I got to the agent.

“Are we still on the St. Thomas flight?”

“No, your entire trip was canceled because the Boston part was canceled.” JetBlue had severely underestimated my guile and determination.

“Can you get us back on that flight?”

“One moment please…”

While she checked, my wife and daughter scoured the internet for flights to Boston that night. They found one. It was on Southwest and it was leaving at 8:25 p.m. out of Baltimore. It would cost us an extra $1,000, plus a hotel room.

“OK I have you all back on the flight to St. Thomas from Boston,” the ticketing agent told me.

“Thank you so much.”

With that, I sprinted across the airport to the A terminal, located a seeming million miles away through a maze of twisty little passages. I got to the Southwest counter and they told me that yes, that 8:35 to Boston was still available. But wait! I never got an email confirmation from JetBlue that we were back on the St. Thomas flight. I needed to make absolutely certain we were booked, so I sprinted back to the main terminal and waited in line again to see the JetBlue agent. I brought up the Southwest website on my phone and queued up the Boston flight. There were exactly five seats left on it. We are a family of five.

I grew up in airports. I love them, if I’m being honest. Love to look at the planes out on the tarmac. Love an excuse to eat shitty mall food. Love to peruse magazine covers at the Hudson News. I am comfortable in airports. I know them quite well. I like running through them like an Important Person to catch a flight. But this was a bit more running than I bargained for. It was the most running I’d done in decades. I was exhausted, but not defeated.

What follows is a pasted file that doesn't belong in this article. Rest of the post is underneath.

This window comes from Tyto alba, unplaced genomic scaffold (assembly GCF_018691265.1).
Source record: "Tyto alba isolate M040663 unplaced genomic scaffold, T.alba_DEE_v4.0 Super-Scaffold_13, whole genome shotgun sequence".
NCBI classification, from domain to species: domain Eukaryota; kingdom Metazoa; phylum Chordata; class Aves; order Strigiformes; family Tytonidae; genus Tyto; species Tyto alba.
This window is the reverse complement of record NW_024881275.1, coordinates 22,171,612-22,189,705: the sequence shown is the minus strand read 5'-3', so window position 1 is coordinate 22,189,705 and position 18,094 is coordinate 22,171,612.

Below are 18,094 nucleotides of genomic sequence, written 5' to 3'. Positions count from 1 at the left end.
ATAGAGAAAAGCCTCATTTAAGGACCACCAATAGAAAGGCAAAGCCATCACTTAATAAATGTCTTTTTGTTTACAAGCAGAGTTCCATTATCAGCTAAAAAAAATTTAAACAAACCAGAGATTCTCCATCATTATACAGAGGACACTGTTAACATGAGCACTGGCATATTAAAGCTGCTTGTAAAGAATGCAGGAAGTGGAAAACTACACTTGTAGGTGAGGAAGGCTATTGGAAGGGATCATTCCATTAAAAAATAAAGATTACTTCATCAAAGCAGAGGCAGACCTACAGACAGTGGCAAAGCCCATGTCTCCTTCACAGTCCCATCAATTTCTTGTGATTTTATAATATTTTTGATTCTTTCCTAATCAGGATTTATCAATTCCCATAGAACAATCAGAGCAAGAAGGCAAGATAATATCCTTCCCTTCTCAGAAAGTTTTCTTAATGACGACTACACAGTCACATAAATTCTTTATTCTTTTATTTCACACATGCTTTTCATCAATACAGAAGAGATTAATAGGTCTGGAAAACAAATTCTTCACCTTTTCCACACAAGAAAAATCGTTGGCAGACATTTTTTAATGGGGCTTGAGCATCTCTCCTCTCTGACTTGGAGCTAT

“Ma’am, I never got confirmation that we’re on the St. Thomas flight.”

“Oh, that was because I didn’t cancel your bag fee for the canceled one. You’re all set. I even printed your boarding passes.” She handed the passes to me and I gazed upon them as if I were holding an opened Wonka Bar with a golden ticket inside. I drifted away from the JetBlue counter, took my phone back out, and hit BOOK FLIGHT on Southwest, watching the site buffer, and buffer, and buffer, until a blessed YOU’RE ALL SET! icon loaded. I pumped my fist and texted my daughter, “Pack your bags. We’re spending tonight in Boston.”

I drove home. We packed in a rush, caught a ride to BWI airport thanks to my father-in-law, flew to Logan, stayed the night in a fleabag hotel, and then boarded our flight to St. Thomas the next morning. On time. I will never perform such heroic feats of dadding again. When that flight to the Caribbean took off, I felt like the vacation was already a success. Maybe we would never have Paris, but we would always have this. You hear about bad flight breaks all the time. But when you make a bit of your own flight luck, it’s among the best feelings on earth. When we got to our resort, I dug my toes into the cool sand and sucked down a virgin pina colada. Sweetest thing I’d ever tasted. I would never forget this moment. I would tell my grandchildren about it one day.

And when we got back home this past weekend, I tested positive for COVID.